While a variety of Scottish politicians shifted from Westminster to Holyrood in the early years of the Scottish Parliament, movement in the opposite direction has recently become more common.

This was most recently seen when John Lamont resigned his seat as an MSP to successfully contest the Westminster seat of Berwickshire, Roxburgh and Selkirk in 2017, and when former Cabinet Secretary for Justice Kenny MacAskill became MP for East Lothian in 2019.

However, as the centre of gravity in Scottish politics shifts away from Westminster, this May’s election has seen a reversal of the trend and an opportunity to bring experienced politicians into the Parliament.

Two sitting MPs will be aiming for a move to Holyrood, most prominently Scottish Conservative leader and Moray MP Douglas Ross. Mr Ross intends to combine both roles if elected, but Airdrie and Shotts MP Neil Gray plans to stand down from Westminster, making his local electors the first in the United Kingdom to select a new MP since December 2019.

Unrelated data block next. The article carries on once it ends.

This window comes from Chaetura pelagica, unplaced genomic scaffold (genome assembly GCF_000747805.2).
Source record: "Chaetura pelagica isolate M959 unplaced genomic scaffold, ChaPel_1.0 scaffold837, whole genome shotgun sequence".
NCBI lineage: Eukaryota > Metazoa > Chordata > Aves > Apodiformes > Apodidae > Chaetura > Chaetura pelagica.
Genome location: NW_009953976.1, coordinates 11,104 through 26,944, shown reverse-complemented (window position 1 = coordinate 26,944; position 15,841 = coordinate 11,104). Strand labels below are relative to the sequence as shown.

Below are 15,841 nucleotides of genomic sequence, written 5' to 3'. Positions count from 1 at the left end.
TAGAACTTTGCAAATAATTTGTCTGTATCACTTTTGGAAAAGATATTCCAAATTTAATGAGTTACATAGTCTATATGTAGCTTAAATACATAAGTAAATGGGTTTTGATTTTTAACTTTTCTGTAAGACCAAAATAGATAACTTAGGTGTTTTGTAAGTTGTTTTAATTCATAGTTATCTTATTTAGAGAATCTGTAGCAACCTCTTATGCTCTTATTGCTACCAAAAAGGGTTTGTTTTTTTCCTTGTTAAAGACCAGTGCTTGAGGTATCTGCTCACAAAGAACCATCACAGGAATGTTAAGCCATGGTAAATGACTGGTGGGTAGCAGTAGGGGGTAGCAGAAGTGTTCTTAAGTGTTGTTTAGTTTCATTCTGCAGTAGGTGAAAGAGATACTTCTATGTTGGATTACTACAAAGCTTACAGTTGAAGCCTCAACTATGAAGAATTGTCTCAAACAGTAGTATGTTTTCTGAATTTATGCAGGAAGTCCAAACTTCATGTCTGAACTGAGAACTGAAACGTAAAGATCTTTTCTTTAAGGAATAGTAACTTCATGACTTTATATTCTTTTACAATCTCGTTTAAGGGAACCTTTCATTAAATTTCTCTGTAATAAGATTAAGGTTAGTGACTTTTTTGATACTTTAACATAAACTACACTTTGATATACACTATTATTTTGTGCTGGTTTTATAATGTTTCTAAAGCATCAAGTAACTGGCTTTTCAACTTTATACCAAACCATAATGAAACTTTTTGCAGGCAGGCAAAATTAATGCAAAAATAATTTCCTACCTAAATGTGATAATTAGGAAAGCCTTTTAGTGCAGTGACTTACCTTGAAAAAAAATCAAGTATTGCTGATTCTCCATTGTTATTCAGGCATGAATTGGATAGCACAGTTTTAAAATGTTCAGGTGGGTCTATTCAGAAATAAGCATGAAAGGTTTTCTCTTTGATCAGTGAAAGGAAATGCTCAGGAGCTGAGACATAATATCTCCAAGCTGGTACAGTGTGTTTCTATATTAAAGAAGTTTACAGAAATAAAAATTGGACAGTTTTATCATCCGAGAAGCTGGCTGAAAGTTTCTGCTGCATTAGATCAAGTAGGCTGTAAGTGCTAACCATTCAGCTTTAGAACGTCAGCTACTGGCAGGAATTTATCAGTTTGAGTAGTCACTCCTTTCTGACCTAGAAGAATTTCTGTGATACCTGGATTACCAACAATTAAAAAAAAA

If successful, he will potentially join some familiar SNP faces, with Angus Robertson standing in Edinburgh Central and former Edinburgh West MP Michelle Thomson standing in Falkirk East. Similar movement is occurring on the Labour benches as well, with former MPs Paul Sweeney, Martin Whitfield and Katy Clark all aiming for a political return.

Thirty-one MSPs will be retiring at the election, including such stalwarts of Scottish politics as Johann Lamont, Lewis Macdonald, Roseanna Cunningham and Alex Neil. Their experience will be missed, but a new generation of post-devolution politicians will soon arrive – Molly Nolan, the 23-year-old Liberal Democrat candidate for Caithness, Sutherland and Easter Ross, would be the first MSP born after the referendum creating the Scottish Parliament to take a seat in it.

That milestone may not come to pass, but one thing is for certain: the next Scottish Parliament will continue to reflect modern Scotland.


By Richard Hunter, Account Executive in Grayling UK’s Public Affairs team.

Capitol punishment: the role of social media in delivering, understanding and combating political chaos in the US